University of Virginia School of Nursing
Nurse practitioner Pete Hill, of Elkton Children and Family Medical Clinic, says mentoring UVA Nursing students is a way to "pay it forward."
  • How long have you been a preceptor?

6 years.

  • Why’d you decide to become one?

Perhaps it’s a pay-it-forward mentality. I myself benefited from preceptors during nursing school, and I feel that it is part of my professional responsibilities. From a clinical perspective, being a preceptor can be a bit of a drag on time, as it takes longer to follow up with patients when you’re working with a nursing student. But I was on the other side as a nursing student, too, and I understand how rich the opportunity is to visit with the folks in our rural communities. It’s invaluable experience that helps them with their long-term professional growth.

  • What is it like to work with the UVA students who come to your clinic? 

It’s been my pleasure to work with about 20 nursing students from several schools over the past six years. All students, the UVA ones included, bring with them a wealth of experience. Many of them honestly are students in name only, and I quite frankly learn more from them a lot of times than I feel I teach.

  • Any memorable stories of being a preceptor? 

Too many to list – students’ influence and care of our patients has been phenomenal. We see a variety of folks at our clinic and on home visits, and many of my patients come from the mountain and countryside “hollers.” We will often assign them patients to follow, offering patients free visits and labs in exchange for allowing a student to work as their caregiver. This is a model that is extremely well-received, and I have patients whose lives have been changed by the teaching and interventions of their student clinicians.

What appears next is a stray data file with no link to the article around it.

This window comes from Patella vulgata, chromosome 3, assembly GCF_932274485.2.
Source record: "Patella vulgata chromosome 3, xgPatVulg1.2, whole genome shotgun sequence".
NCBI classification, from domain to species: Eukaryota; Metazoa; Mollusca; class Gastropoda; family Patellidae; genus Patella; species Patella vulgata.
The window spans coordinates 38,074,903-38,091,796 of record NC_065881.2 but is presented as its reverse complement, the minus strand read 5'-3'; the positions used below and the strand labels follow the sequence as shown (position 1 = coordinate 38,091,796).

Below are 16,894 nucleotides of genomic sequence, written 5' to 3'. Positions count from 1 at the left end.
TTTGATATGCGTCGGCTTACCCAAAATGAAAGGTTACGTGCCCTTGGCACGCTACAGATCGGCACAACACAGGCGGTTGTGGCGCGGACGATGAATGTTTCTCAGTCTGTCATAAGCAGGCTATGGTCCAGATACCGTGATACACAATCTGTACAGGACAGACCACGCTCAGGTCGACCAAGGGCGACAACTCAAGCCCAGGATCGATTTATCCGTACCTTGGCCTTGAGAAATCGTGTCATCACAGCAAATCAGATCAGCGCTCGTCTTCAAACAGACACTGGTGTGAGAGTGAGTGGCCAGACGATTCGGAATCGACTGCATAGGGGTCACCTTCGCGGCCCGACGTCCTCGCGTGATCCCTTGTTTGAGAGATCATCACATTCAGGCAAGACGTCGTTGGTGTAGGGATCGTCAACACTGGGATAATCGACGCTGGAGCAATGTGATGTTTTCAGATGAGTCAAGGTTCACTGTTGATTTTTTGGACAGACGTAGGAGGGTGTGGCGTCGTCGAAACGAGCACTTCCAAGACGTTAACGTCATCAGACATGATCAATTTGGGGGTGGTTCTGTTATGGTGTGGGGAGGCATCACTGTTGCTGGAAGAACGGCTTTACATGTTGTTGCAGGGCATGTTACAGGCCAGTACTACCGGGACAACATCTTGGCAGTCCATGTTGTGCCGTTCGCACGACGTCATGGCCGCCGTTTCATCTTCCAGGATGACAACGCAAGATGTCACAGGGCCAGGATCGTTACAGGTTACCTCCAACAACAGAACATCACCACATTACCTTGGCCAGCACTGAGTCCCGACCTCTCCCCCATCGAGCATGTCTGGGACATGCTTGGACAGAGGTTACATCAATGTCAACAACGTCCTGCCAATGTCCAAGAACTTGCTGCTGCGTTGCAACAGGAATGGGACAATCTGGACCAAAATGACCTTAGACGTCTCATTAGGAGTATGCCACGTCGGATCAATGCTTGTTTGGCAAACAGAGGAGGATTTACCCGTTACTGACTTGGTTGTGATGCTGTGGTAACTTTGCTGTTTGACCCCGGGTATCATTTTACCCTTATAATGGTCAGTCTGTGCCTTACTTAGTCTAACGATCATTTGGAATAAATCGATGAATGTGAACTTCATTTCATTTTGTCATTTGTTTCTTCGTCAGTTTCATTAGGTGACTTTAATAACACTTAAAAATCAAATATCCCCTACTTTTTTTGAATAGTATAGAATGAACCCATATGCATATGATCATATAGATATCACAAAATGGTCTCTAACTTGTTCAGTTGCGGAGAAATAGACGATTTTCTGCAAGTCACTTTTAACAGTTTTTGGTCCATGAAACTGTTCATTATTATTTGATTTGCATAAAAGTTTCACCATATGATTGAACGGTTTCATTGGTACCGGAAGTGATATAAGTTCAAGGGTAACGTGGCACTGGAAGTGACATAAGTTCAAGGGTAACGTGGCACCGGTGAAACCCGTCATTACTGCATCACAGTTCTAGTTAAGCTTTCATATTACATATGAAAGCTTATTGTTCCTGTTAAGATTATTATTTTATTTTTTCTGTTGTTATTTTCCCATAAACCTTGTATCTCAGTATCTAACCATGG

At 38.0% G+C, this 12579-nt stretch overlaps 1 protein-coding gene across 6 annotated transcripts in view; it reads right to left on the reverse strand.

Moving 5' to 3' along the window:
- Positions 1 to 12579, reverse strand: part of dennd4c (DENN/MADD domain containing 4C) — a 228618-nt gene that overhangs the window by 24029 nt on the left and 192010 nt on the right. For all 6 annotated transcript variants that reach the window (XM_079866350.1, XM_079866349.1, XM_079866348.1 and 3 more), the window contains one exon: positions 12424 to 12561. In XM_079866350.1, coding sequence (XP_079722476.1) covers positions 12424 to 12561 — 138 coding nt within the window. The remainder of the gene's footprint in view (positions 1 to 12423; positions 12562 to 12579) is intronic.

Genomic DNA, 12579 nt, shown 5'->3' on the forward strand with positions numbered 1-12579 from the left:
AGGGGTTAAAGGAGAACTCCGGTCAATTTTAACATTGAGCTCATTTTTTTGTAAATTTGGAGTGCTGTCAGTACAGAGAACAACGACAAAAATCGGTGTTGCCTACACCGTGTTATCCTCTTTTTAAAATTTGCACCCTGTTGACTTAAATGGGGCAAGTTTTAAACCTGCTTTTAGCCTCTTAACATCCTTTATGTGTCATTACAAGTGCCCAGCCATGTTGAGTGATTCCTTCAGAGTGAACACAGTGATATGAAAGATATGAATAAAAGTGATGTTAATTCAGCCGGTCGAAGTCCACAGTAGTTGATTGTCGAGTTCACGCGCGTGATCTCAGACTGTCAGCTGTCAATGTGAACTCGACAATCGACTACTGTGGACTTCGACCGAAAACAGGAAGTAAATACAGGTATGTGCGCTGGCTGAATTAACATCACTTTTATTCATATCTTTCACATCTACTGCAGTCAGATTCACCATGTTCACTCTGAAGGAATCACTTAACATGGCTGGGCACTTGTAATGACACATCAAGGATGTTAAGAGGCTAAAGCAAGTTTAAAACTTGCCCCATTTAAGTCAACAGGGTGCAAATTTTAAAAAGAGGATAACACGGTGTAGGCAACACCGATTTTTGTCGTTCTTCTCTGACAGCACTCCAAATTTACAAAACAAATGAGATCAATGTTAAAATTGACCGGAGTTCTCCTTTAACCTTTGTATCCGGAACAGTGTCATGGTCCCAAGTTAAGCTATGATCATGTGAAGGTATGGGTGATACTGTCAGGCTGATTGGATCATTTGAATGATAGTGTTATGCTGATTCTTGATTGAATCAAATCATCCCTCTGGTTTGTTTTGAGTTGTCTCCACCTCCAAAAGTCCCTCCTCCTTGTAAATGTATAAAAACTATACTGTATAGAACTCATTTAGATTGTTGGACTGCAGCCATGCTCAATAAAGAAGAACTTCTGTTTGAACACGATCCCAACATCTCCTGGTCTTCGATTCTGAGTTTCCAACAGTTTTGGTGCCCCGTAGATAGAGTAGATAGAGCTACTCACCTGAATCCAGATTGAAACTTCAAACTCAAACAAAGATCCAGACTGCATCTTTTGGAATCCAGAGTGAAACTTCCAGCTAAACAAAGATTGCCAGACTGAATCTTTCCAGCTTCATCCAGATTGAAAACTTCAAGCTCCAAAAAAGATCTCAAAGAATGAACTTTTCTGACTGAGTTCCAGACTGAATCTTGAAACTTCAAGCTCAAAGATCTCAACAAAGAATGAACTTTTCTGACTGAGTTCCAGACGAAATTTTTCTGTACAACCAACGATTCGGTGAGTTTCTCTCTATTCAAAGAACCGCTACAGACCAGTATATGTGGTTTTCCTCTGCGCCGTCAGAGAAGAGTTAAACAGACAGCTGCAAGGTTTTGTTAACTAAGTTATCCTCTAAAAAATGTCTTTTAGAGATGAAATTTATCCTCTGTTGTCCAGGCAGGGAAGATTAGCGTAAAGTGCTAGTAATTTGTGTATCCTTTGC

My students have diagnosed chronic diseases like diabetes and peripheral vascular disease, gotten patients to follow through with recommended screenings that’ve uncovered colorectal cancers and precancerous lesions during well-visits. Some students come with a background in mental health, others in cardiology, and those have been extremely helpful as they tend their patients.

  • Has being a preceptor changed your practice or made you notice or think about things in a different way? 

I’m not sure being a preceptor has really changed anything at our clinic as much as it’s always been a part of what we do. We are a non-profit, and had included in our founding charter that we would provide access to nurse practitioner students. We are nurse practitioner-founded, managed and operated. I am passionate in my belief that nurse practitioners are well positioned to address the significant health care needs of our communities.  

We are a rural clinic and see patients who will often not have access to care at all outside our clinic. My patients benefit from the rich background offered by the students to address the needs in my community that rival those of counties in southwest Virginia in regard to patients’ ability to pay, lack of insurance and access to care. The students benefit by seeing first-hand the tremendous opportunities and impact our profession has on our communities.